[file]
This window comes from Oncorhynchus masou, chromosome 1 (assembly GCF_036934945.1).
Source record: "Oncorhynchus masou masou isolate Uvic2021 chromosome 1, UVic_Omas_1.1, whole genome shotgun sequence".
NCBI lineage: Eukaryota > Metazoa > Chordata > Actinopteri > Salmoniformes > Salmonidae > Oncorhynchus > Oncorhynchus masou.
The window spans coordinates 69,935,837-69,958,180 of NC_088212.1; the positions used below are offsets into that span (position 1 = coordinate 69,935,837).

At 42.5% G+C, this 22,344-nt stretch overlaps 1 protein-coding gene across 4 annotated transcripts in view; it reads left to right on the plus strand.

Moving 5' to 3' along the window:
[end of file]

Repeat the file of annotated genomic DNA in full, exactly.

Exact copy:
This window comes from Oncorhynchus masou, chromosome 1 (assembly GCF_036934945.1).
Source record: "Oncorhynchus masou masou isolate Uvic2021 chromosome 1, UVic_Omas_1.1, whole genome shotgun sequence".
NCBI lineage: Eukaryota > Metazoa > Chordata > Actinopteri > Salmoniformes > Salmonidae > Oncorhynchus > Oncorhynchus masou.
The window spans coordinates 69,935,837-69,958,180 of NC_088212.1; the positions used below are offsets into that span (position 1 = coordinate 69,935,837).

At 42.5% G+C, this 22,344-nt stretch overlaps 1 protein-coding gene across 4 annotated transcripts in view; it reads left to right on the plus strand.

Moving 5' to 3' along the window: